The wheel as shown, rotates in a counter-clockwise direction. Each weight, shown in dark grey, has a pair of low-friction roller bearings attached to it. There is also a spring, shown in red, between the weight and the hub. When a weight reaches the 8-o'clock position, the roller bearings contact a spring compression ramp, shown in purple. This ramp is formed of two parts, one on each side of the spokes, providing a rolling ramp for each of the two roller bearings. The ramp is formed in a curve which has a constant rate of approach towards the hub of the wheel.
The ramp is positioned so that the spring is fully compressed when the weight has just passed the lowest point in its travel. When the spring is fully compressed, a latch holds it in that position. This holds the weight in close to the hub during its upward movement. The springs are not particularly powerful, and should be just strong enough to be able to push the weight back towards the rim of the wheel when the spoke is at forty five degrees above the horizontal. The "centrifugal force" caused by the rotation assists the spring move the weight outwards at this point. The push from the spring is initiated by the latch being tripped open by the latch release component shown in pink.
The weights have an inward motion towards the hub when they are pushed by the wheel's turning motion which forces the roller bearings upwards along the spring-compression ramp. They have an outward motion along the spokes when the catch holding the spring compressed is released at about the 11-o'clock position. The latch and the release mechanism are both mechanical - no electronics or electrical power supply is needed in this design.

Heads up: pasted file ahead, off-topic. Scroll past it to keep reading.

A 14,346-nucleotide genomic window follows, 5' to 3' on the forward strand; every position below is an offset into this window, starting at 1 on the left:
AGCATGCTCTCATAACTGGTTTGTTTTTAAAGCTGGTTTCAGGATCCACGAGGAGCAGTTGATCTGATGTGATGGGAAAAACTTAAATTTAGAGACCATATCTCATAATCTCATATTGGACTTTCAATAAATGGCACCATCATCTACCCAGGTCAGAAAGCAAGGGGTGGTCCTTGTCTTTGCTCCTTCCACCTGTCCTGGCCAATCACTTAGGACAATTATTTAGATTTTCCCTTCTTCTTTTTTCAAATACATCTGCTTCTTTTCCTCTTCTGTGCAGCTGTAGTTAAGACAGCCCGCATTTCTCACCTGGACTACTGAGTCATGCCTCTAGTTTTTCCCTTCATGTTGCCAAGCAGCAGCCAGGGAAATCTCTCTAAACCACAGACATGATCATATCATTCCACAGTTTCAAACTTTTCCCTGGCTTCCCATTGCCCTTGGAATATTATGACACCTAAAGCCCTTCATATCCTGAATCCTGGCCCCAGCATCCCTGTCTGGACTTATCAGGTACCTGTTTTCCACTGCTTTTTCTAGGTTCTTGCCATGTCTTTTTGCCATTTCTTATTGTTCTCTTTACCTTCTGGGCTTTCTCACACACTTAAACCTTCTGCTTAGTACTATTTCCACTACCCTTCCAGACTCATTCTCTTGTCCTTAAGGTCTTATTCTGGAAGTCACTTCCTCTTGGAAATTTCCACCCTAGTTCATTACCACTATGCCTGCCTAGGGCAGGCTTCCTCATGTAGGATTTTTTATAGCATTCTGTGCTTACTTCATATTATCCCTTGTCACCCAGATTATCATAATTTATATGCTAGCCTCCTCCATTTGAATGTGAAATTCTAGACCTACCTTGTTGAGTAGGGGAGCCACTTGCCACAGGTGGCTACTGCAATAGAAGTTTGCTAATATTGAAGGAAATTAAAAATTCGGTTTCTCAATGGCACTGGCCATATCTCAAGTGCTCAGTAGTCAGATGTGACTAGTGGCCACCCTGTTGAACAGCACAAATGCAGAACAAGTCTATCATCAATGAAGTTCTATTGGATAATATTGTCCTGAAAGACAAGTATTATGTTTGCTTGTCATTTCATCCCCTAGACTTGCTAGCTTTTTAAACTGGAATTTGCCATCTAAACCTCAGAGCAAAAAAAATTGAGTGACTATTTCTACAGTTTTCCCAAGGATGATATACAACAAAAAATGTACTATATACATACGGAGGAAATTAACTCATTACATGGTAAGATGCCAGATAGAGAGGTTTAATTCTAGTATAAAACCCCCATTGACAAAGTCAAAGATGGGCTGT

These details are shown in the diagram below:
The question, of course is, will there be enough excess power to make the wheel rotate properly? The quality of construction is definitely a factor as things like the friction between the weights and their spokes needs to be very low. Let us consider the forces involved here:
Take any one weight for this calculation. Any excess rotational energy will be created by the difference between the forces attempting to turn the wheel in a clockwise direction and those forces trying to turn the wheel in a counter-clockwise direction. For the purpose of this discussion, let us assume that we have built the wheel so that the compressed-spring position is one third of the spring-uncompressed position.
As the weights are all of the same value "W", the see-saw turning effect in a clockwise direction is the weight ("W") multiplied by it's distance from the centre of the axle ("L"). That is, W x L.
The turning effect in the counter clockwise direction is the weight ("W") multiplied by it's distance from the centre of the axle ("3W"). That is, W x 3 x L.